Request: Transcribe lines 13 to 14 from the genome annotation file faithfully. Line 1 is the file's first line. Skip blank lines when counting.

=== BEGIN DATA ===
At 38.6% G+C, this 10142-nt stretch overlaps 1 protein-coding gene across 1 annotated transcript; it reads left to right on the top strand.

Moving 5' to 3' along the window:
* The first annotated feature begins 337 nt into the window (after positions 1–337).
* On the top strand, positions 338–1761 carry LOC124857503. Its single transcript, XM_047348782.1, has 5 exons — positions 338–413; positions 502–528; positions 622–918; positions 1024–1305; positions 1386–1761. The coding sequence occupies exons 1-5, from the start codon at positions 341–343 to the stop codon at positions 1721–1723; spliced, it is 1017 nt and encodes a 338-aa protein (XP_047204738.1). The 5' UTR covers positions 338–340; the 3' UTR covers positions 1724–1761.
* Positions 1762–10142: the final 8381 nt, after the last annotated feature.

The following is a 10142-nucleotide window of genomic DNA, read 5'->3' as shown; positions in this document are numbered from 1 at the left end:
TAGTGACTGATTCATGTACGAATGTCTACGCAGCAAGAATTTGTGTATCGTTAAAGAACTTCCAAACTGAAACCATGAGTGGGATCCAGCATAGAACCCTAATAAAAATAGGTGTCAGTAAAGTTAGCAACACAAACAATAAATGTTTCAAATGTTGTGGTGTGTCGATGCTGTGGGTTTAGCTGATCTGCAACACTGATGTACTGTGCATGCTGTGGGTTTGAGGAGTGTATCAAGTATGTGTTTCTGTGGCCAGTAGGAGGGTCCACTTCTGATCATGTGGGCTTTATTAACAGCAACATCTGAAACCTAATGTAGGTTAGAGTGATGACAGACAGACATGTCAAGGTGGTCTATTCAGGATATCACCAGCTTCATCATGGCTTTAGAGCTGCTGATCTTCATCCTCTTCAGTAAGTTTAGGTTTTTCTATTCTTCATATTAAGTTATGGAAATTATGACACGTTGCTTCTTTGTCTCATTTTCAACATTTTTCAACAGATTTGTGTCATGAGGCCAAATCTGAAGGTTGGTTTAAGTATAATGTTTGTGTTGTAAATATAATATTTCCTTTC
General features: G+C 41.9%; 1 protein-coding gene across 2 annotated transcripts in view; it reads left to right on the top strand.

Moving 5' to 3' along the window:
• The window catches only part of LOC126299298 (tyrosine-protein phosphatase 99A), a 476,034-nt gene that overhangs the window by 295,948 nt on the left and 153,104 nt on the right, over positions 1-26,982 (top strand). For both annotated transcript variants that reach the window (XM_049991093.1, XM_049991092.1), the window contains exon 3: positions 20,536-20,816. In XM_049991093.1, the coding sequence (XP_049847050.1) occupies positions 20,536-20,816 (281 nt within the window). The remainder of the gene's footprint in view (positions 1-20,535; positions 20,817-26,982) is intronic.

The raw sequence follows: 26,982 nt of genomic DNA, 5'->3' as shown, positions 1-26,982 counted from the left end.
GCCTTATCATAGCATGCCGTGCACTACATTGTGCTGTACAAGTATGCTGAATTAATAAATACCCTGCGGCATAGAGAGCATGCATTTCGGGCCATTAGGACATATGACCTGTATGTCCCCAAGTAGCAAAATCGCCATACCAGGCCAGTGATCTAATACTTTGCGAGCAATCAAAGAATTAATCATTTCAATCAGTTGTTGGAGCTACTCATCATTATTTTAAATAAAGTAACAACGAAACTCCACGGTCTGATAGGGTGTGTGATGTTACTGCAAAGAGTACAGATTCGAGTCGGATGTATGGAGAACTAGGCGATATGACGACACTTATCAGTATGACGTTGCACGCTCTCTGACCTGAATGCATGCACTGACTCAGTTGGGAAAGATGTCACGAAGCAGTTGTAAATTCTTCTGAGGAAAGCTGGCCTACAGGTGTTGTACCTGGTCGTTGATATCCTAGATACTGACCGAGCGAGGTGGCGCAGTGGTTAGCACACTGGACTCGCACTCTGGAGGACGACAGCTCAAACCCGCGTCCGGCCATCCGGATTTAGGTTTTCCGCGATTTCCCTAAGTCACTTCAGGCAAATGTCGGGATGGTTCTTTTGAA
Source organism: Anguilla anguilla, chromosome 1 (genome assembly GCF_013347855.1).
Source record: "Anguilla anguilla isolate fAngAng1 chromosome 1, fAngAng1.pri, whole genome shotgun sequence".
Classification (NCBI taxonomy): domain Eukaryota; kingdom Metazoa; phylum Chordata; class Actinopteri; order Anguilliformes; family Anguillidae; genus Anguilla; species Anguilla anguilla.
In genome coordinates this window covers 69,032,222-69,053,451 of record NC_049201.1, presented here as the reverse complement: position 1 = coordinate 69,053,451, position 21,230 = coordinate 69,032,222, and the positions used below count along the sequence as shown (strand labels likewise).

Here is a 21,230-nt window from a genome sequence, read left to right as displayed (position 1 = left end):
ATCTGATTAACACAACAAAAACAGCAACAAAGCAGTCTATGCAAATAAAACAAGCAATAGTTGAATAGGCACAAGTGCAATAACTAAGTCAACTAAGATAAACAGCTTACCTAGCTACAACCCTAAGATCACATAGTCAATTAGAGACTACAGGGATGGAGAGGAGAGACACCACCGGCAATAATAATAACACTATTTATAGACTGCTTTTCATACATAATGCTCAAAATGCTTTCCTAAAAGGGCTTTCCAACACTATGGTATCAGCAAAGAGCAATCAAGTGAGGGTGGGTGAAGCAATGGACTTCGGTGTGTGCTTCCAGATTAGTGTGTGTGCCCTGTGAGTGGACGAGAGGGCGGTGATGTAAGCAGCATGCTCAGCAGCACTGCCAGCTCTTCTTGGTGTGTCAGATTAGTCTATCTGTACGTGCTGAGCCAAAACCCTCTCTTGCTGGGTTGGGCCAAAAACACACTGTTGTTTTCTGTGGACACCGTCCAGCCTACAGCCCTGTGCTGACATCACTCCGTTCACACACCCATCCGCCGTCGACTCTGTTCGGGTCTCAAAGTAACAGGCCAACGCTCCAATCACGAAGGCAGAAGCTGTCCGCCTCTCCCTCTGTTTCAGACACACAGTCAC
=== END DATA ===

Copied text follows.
Source organism: Anguilla anguilla, chromosome 1 (genome assembly GCF_013347855.1).
Source record: "Anguilla anguilla isolate fAngAng1 chromosome 1, fAngAng1.pri, whole genome shotgun sequence".